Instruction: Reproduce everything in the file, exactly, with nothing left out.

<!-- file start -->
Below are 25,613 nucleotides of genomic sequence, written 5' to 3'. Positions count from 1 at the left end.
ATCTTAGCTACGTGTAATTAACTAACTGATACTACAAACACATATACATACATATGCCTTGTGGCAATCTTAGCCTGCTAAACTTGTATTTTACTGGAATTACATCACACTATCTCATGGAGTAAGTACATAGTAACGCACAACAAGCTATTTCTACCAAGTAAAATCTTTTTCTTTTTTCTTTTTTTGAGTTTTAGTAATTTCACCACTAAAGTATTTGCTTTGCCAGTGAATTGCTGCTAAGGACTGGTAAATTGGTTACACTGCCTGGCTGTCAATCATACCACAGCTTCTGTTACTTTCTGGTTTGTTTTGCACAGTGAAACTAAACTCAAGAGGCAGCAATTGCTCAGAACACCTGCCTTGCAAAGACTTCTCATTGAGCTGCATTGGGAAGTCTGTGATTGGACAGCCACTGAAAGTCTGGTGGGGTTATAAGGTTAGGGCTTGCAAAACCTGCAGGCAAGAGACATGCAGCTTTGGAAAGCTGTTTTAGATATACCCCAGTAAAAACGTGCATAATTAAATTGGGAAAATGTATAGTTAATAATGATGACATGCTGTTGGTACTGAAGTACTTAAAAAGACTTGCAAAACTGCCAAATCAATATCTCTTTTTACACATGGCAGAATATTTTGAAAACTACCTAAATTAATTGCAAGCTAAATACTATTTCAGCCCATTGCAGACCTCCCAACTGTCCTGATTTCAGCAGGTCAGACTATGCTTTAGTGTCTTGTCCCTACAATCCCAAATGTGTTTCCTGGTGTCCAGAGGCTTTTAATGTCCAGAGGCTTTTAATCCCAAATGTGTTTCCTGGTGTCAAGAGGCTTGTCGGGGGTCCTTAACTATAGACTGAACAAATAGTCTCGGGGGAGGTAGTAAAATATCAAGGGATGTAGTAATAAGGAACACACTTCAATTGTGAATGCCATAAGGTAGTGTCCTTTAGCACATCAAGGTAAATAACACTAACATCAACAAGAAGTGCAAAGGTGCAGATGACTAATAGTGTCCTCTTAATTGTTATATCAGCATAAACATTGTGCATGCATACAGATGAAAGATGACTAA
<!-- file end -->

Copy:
Below are 25,613 nucleotides of genomic sequence, written 5' to 3'. Positions count from 1 at the left end.
ATCTTAGCTACGTGTAATTAACTAACTGATACTACAAACACATATACATACATATGCCTTGTGGCAATCTTAGCCTGCTAAACTTGTATTTTACTGGAATTACATCACACTATCTCATGGAGTAAGTACATAGTAACGCACAACAAGCTATTTCTACCAAGTAAAATCTTTTTCTTTTTTCTTTTTTTGAGTTTTAGTAATTTCACCACTAAAGTATTTGCTTTGCCAGTGAATTGCTGCTAAGGACTGGTAAATTGGTTACACTGCCTGGCTGTCAATCATACCACAGCTTCTGTTACTTTCTGGTTTGTTTTGCACAGTGAAACTAAACTCAAGAGGCAGCAATTGCTCAGAACACCTGCCTTGCAAAGACTTCTCATTGAGCTGCATTGGGAAGTCTGTGATTGGACAGCCACTGAAAGTCTGGTGGGGTTATAAGGTTAGGGCTTGCAAAACCTGCAGGCAAGAGACATGCAGCTTTGGAAAGCTGTTTTAGATATACCCCAGTAAAAACGTGCATAATTAAATTGGGAAAATGTATAGTTAATAATGATGACATGCTGTTGGTACTGAAGTACTTAAAAAGACTTGCAAAACTGCCAAATCAATATCTCTTTTTACACATGGCAGAATATTTTGAAAACTACCTAAATTAATTGCAAGCTAAATACTATTTCAGCCCATTGCAGACCTCCCAACTGTCCTGATTTCAGCAGGTCAGACTATGCTTTAGTGTCTTGTCCCTACAATCCCAAATGTGTTTCCTGGTGTCCAGAGGCTTTTAATGTCCAGAGGCTTTTAATCCCAAATGTGTTTCCTGGTGTCAAGAGGCTTGTCGGGGGTCCTTAACTATAGACTGAACAAATAGTCTCGGGGGAGGTAGTAAAATATCAAGGGATGTAGTAATAAGGAACACACTTCAATTGTGAATGCCATAAGGTAGTGTCCTTTAGCACATCAAGGTAAATAACACTAACATCAACAAGAAGTGCAAAGGTGCAGATGACTAATAGTGTCCTCTTAATTGTTATATCAGCATAAACATTGTGCATGCATACAGATGAAAGATGACTAA